Ultrasound images Papillary necrosis

The renal papillae, which are situated in the medulla adjacent to the calyces, are susceptible to ischaemia due to relatively low oxygenation in the region of the medullary junction. This is particularly associated with diabetic patients and those on long-term anti-inflammatory or analgesic medication.
The papillae tend to necrose and slough off, causing blunting of calyces on IVU. Sloughed-off papillae may lodge in the entrance to the calyces, causing obstruction.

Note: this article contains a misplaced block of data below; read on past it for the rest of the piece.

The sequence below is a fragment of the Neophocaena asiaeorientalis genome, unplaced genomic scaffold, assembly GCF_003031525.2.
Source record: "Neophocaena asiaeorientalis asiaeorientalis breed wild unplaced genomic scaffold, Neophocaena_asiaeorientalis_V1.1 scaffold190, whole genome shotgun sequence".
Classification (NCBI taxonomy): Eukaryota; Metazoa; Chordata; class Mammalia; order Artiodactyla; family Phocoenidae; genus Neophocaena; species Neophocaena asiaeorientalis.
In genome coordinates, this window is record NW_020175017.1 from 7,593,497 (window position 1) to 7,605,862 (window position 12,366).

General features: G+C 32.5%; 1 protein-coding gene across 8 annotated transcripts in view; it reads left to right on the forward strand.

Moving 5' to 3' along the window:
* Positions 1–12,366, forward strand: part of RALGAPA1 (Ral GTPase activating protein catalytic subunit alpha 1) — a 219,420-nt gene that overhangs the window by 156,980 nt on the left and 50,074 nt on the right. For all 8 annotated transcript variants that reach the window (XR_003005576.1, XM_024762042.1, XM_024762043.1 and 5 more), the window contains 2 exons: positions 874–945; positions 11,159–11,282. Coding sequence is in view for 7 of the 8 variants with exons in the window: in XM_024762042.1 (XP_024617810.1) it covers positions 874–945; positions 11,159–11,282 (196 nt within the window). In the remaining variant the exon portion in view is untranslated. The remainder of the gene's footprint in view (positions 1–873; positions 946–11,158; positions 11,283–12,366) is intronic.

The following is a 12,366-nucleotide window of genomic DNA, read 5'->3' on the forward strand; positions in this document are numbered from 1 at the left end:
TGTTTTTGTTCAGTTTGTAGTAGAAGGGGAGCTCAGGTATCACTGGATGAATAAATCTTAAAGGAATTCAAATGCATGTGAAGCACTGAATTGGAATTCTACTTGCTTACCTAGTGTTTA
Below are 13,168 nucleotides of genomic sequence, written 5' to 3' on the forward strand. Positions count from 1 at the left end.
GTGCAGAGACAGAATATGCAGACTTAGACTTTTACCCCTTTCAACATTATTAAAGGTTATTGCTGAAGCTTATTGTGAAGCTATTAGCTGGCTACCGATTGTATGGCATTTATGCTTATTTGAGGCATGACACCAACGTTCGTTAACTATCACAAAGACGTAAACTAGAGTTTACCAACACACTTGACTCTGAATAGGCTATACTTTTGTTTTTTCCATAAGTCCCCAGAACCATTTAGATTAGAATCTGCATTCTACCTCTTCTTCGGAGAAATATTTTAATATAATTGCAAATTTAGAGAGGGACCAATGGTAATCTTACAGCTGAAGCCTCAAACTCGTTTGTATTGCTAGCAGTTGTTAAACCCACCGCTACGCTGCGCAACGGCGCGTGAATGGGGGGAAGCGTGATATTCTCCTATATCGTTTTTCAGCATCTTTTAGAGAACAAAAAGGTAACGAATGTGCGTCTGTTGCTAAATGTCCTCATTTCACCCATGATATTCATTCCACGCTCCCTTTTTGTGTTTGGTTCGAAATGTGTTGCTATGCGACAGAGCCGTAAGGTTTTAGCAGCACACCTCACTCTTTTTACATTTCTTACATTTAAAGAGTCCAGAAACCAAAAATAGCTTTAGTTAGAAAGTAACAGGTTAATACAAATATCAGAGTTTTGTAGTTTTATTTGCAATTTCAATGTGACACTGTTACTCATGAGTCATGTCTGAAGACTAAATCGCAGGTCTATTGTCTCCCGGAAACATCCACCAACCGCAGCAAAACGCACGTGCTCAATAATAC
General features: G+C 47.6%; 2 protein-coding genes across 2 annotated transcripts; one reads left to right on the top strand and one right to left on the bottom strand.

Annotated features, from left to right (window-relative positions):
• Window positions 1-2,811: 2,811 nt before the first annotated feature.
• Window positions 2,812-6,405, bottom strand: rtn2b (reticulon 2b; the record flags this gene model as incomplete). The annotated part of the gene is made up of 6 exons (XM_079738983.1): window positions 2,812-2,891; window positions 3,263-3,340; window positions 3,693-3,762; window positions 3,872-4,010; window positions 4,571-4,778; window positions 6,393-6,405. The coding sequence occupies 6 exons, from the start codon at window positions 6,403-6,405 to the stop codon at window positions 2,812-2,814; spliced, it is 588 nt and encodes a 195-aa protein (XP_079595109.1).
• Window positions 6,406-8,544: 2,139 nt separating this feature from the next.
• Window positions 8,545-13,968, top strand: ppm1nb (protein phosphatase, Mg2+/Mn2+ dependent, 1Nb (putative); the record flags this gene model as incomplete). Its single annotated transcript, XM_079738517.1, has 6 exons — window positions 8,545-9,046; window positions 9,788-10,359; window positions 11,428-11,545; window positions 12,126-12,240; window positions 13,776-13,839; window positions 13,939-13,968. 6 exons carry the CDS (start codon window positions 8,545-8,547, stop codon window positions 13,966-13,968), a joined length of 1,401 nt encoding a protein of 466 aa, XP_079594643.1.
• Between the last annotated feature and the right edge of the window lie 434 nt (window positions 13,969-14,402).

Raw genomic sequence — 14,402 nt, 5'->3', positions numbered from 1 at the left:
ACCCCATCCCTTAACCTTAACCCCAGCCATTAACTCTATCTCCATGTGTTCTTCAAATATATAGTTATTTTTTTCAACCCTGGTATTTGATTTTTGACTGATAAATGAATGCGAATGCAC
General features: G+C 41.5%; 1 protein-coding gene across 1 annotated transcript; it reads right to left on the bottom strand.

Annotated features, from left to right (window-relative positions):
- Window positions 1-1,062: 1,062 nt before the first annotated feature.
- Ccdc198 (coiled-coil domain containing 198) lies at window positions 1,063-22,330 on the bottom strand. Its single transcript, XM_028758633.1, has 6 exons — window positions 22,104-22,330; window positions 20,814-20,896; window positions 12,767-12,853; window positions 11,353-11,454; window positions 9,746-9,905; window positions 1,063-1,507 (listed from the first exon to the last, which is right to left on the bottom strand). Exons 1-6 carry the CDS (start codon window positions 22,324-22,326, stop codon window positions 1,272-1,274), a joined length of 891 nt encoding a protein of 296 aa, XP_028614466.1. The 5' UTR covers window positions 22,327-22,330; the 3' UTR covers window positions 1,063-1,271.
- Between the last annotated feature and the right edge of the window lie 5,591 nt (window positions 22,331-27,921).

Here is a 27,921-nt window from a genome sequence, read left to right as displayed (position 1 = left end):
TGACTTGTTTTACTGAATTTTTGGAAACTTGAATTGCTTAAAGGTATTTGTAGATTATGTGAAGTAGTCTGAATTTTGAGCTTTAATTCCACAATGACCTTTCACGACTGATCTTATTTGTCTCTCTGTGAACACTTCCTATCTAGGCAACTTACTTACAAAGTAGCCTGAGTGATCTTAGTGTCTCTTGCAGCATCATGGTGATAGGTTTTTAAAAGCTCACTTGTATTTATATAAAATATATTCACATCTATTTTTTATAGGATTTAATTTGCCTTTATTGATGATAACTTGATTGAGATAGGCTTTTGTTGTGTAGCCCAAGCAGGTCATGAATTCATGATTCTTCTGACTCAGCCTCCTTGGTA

Papillary necrosis is difficult to detect on ultrasound unless advanced. It appears as prominent calyces with increased corticomedullary differentiation. IVU is the imaging method of choice (Fig.below).
Ultrasound images of Papillary necrosis. The calyces are mildly dilated with blunted, irregular margins and contain low-level echoes from sloughed papillae.
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